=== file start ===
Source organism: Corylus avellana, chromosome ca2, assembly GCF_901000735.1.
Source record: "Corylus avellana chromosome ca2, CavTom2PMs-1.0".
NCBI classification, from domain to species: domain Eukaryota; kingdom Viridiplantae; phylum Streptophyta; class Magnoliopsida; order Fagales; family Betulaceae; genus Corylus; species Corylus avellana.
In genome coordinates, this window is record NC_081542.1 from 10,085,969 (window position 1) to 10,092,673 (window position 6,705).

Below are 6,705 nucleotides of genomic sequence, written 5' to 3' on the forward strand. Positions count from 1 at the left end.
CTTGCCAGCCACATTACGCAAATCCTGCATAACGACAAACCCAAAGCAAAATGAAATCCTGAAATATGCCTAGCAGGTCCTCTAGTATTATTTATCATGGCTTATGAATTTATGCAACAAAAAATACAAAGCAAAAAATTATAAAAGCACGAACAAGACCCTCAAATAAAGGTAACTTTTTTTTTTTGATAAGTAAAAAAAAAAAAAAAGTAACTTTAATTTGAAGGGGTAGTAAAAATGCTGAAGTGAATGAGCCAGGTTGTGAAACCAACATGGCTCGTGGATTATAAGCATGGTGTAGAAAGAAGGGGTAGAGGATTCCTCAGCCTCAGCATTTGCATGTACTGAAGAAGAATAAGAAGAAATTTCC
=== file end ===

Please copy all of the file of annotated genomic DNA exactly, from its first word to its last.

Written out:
Source organism: Corylus avellana, chromosome ca2, assembly GCF_901000735.1.
Source record: "Corylus avellana chromosome ca2, CavTom2PMs-1.0".
NCBI classification, from domain to species: domain Eukaryota; kingdom Viridiplantae; phylum Streptophyta; class Magnoliopsida; order Fagales; family Betulaceae; genus Corylus; species Corylus avellana.
In genome coordinates, this window is record NC_081542.1 from 10,085,969 (window position 1) to 10,092,673 (window position 6,705).

Below are 6,705 nucleotides of genomic sequence, written 5' to 3' on the forward strand. Positions count from 1 at the left end.
CTTGCCAGCCACATTACGCAAATCCTGCATAACGACAAACCCAAAGCAAAATGAAATCCTGAAATATGCCTAGCAGGTCCTCTAGTATTATTTATCATGGCTTATGAATTTATGCAACAAAAAATACAAAGCAAAAAATTATAAAAGCACGAACAAGACCCTCAAATAAAGGTAACTTTTTTTTTTTGATAAGTAAAAAAAAAAAAAAAGTAACTTTAATTTGAAGGGGTAGTAAAAATGCTGAAGTGAATGAGCCAGGTTGTGAAACCAACATGGCTCGTGGATTATAAGCATGGTGTAGAAAGAAGGGGTAGAGGATTCCTCAGCCTCAGCATTTGCATGTACTGAAGAAGAATAAGAAGAAATTTCC